The practitioner’s role is to understand and enlighten the client, but in order to do so, they need to be enlightened about themselves. Their private ‘hang ups’ should not, like John’s, interfere with an easy distance between the therapy couple. Paradoxically though – and providing they are fully aware of them when they are triggered by the client’s narrative – the self’s secrets can be a great help. For example, a client constantly irritates you, which does not fit with your view of yourself as a compassionate practitioner. But accepting your irritation as part of the session’s material, rather than guiltily banishing it, you can now ask yourself whether the client has touched on an old wound of yours, and so better use restraint when reacting. Or does he irritate everybody? Is it just those in authority perhaps, or those he regards as inferior to him? Is it some kind of defence: rejecting others before they reject him? Where does rubbing folk up the wrong way feature in his family life and relationships? Thus, your own feelings and thoughts, particularly the negative ones, if you dare acknowledge them, can rapidly enhance the counselling endeavour.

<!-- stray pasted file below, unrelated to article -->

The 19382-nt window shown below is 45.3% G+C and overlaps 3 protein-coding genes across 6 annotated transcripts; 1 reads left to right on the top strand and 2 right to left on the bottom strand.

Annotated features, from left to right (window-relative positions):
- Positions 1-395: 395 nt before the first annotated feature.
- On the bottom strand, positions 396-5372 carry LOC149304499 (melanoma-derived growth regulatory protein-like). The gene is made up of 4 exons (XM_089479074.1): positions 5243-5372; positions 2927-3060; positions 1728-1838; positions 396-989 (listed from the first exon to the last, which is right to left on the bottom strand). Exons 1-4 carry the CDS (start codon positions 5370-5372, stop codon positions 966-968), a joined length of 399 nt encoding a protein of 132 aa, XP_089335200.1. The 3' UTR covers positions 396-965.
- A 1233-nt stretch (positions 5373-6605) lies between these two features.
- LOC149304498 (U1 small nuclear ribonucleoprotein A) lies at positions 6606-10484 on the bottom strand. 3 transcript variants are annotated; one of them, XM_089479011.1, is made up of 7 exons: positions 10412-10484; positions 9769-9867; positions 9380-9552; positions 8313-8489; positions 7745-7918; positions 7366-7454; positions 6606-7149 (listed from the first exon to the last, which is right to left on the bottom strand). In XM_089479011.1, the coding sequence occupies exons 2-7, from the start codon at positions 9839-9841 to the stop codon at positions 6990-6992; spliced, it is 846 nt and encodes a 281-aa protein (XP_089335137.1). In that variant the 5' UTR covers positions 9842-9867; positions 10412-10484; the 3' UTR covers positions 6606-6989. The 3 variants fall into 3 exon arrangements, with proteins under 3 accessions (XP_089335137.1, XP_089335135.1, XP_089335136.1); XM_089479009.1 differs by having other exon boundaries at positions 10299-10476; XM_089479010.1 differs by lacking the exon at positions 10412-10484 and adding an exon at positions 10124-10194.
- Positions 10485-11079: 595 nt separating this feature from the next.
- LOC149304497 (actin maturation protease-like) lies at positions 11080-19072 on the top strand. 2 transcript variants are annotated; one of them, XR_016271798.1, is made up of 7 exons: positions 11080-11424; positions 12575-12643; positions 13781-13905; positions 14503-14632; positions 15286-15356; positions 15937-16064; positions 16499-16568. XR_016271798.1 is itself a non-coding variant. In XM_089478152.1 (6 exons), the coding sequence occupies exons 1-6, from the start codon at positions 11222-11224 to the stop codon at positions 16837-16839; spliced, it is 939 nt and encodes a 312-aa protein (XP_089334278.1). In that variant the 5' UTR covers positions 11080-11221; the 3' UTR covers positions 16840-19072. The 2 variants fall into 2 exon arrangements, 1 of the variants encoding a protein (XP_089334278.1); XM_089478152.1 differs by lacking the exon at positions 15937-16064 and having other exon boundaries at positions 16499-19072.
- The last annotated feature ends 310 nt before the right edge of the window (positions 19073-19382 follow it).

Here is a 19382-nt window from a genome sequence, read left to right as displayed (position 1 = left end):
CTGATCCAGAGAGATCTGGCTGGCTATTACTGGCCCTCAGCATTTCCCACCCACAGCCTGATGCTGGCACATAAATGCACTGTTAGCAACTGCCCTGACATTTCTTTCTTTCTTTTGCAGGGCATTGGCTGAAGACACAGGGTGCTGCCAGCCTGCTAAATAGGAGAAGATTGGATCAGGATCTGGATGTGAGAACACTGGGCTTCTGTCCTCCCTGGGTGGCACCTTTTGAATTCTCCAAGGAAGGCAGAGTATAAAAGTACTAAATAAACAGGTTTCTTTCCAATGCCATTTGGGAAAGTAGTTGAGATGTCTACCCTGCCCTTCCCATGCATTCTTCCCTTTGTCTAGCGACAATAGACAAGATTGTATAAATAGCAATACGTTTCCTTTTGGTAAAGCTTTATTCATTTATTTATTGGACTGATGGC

Even when John’s secret self was at rest, and nothing charged was occurring, he still didn’t know how to conduct himself. I asked him what was wrong with authenticity, ‘being yourself’ – minus the gin and tonics of course. The neutral, so-called ‘professional attitude’ can seriously restrict the growth of a mutually transparent, reality-based relationship that enables the client to trust and confide. The client needs to know whom they are talking to. The counsellor has a unique sense of humour (but takes the client very seriously); they have their idiosyncratic gestures (that never overwhelm the client), their special way of sitting, smiling, puzzling over things, choice of language: in short, their own personality. They are accessible. Look at the room they have provided; however un-intrusive, it speaks volumes about them, even though their private life is not on their shared agenda – the client’s paying for a service after all. Still, the client may become curious and develop fantasies about the counsellor. If they trust the counsellor sufficiently to volunteer these, joint insight into the client’s relational functioning will be deepened.
Put yourself in the client’s shoes